wanda is turning to alternative markets for commodities that were imported from Russia and Ukraine to contain price hikes, as the conflict between the two countries continues to impact global supply, an official said on Tuesday.
“The government in collaboration with the private sector has already started looking for alternative markets for products that were imported from Russia and Ukraine,” Antoine Kajangwe, director general of trade and investment at Rwanda’s Ministry of Trade and Industry, told SAT.
Wheat, fertilizers and sunflower oil products dominate Rwanda’s imports from Russia and Ukraine, representing 64 percent, 14 percent and 10 percent respectively of the total imports of these products (average for the past five years), according to data from the Ministry of Trade and Industry.
The government in collaboration with the private sector is identifying and establishing links in alternative markets on wheat imports, and the country’s importers have already made contacts and have been supplying wheat to Rwanda in a bid to ensure food security, said Kajangwe.
Rwanda has two main importers of wheat and altogether imported 171,000 metric tons of wheat in 2021, according to the ministry.
Officials said fuel has affected prices of other commodities.
In early April, the prices of petrol and diesel at the pump were increased in Rwanda, amid instability in the global oil market caused by the conflict.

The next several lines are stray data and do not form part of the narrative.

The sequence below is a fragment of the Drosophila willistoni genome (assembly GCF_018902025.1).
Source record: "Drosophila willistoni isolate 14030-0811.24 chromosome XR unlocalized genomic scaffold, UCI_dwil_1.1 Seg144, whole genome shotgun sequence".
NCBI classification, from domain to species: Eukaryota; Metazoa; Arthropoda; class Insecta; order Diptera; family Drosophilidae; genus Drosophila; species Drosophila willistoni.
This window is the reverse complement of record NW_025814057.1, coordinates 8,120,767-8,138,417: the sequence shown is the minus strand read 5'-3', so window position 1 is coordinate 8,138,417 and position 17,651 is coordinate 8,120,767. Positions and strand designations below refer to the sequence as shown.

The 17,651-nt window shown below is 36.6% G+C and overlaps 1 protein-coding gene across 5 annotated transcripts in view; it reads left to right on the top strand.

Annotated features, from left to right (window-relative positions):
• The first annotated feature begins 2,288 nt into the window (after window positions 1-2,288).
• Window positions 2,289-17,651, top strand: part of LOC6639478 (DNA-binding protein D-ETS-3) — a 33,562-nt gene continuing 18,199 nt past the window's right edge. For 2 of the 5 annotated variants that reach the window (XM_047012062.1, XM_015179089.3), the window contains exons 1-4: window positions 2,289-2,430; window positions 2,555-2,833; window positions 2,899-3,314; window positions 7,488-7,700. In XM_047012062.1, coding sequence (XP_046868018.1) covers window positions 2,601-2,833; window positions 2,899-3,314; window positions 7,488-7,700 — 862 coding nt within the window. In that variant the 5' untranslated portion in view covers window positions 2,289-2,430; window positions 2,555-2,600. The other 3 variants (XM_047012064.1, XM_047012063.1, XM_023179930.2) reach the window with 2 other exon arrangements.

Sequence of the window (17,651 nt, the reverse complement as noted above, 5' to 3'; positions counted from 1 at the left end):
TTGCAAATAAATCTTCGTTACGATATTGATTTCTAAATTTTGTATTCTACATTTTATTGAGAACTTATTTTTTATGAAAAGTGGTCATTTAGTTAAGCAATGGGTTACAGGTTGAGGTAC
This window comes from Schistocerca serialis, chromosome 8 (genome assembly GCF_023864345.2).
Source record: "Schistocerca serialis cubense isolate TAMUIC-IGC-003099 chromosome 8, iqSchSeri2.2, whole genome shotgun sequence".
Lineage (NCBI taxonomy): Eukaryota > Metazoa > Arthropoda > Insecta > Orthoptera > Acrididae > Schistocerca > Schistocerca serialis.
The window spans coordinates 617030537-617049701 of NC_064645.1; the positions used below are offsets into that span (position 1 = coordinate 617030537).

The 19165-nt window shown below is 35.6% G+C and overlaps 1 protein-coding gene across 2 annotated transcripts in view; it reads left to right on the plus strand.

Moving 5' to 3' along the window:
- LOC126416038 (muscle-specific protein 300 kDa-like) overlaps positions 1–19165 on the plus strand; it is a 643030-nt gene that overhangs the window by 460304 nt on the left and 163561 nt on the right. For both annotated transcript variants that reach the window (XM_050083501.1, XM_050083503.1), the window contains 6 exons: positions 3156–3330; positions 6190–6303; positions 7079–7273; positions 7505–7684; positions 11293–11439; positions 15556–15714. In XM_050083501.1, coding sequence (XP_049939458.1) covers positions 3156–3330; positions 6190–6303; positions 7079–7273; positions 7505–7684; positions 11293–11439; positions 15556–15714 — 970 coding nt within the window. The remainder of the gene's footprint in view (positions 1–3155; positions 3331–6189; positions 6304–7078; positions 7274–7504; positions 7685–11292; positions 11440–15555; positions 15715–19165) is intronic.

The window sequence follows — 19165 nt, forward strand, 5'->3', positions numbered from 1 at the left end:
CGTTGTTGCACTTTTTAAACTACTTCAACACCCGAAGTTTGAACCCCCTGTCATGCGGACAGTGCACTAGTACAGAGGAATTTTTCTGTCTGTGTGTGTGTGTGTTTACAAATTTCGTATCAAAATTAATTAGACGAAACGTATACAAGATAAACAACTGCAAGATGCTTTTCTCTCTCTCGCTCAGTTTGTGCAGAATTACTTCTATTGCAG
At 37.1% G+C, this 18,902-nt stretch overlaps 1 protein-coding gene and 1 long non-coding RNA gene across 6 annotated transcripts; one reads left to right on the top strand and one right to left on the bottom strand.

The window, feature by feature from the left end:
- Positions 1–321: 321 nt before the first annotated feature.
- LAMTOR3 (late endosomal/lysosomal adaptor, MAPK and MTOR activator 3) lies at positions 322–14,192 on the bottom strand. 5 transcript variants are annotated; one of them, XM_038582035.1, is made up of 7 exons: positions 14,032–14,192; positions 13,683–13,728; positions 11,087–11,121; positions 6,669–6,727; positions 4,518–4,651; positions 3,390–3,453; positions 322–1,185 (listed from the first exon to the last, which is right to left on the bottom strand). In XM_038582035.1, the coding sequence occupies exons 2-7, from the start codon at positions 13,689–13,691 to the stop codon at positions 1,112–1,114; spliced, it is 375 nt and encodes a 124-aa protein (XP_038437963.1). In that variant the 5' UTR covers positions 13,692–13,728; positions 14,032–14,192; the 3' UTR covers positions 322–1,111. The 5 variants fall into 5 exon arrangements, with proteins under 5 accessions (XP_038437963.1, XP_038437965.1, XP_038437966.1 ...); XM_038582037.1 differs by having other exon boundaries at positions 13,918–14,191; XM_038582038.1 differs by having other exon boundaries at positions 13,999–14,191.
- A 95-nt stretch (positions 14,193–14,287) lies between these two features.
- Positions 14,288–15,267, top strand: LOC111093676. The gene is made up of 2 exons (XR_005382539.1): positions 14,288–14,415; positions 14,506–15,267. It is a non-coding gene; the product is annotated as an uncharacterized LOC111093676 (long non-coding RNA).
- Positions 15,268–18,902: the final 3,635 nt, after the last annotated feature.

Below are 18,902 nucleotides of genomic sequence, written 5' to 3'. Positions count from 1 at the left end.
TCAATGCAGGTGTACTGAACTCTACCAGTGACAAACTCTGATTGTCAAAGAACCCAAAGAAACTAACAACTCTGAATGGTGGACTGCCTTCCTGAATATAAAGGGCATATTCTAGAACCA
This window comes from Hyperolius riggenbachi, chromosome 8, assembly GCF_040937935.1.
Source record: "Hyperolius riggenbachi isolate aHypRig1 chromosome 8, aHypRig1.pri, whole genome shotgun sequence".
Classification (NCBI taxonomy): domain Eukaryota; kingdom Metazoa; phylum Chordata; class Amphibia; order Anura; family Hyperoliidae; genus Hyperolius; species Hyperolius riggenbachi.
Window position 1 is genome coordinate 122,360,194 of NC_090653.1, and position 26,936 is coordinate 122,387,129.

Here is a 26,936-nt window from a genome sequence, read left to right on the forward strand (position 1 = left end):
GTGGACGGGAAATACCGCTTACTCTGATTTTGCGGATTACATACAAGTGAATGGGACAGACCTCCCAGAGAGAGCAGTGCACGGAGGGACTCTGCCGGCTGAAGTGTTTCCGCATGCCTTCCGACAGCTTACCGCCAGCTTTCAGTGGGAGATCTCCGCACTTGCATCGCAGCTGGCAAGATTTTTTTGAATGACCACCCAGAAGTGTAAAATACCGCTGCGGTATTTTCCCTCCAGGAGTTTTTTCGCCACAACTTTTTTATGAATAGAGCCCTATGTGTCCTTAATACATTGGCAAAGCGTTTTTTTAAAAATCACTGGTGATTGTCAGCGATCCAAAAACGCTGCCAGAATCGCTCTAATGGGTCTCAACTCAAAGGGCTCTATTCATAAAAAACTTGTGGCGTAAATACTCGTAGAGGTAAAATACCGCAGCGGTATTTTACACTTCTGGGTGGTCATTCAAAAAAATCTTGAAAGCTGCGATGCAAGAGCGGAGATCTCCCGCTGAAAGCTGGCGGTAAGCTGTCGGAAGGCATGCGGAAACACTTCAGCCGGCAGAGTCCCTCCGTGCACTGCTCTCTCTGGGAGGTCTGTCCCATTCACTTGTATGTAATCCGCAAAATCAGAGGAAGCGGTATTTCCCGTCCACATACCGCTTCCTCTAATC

The Rwanda Utilities Regulatory Authority hiked the price of petrol by 8.2 percent to 1,359 Rwandan francs (about 1.32 U.S. dollars) per liter and diesel by 13.9 percent to 1,368 Rwandan francs (about 1.33 dollars) per liter for the next two months.
The government has stabilized fuel prices through a strategy of foregoing some taxes on imports of petroleum products, according to Kajangwe.
“Taxes foregone resulted in lower price fluctuation of imported products on the end consumer,” he said.
The Russia-Ukraine conflict has fueled supply concerns, and the sanctions imposed on Russia and buyers’ avoidance of Russian oil have compounded the challenge after output dropped.
While the conflict has presented a big shock on the international market, it offers lessons for countries to “avoid heavy reliance on wheat imports,” said Angello Musinguzi, an economic analyst.
“East African countries could embark on extensive wheat farming because the conflict in Ukraine has shown that there is an abundant market for it,” he said.
Rwanda’s central bank said in February that it expected inflation to average 7.5 percent this year from about 0.8 percent in 2021, partly due to an anticipated rise in the cost of food, and the country’s economic growth to slow to about 7.2 percent this year from about 10.2 percent in 2021.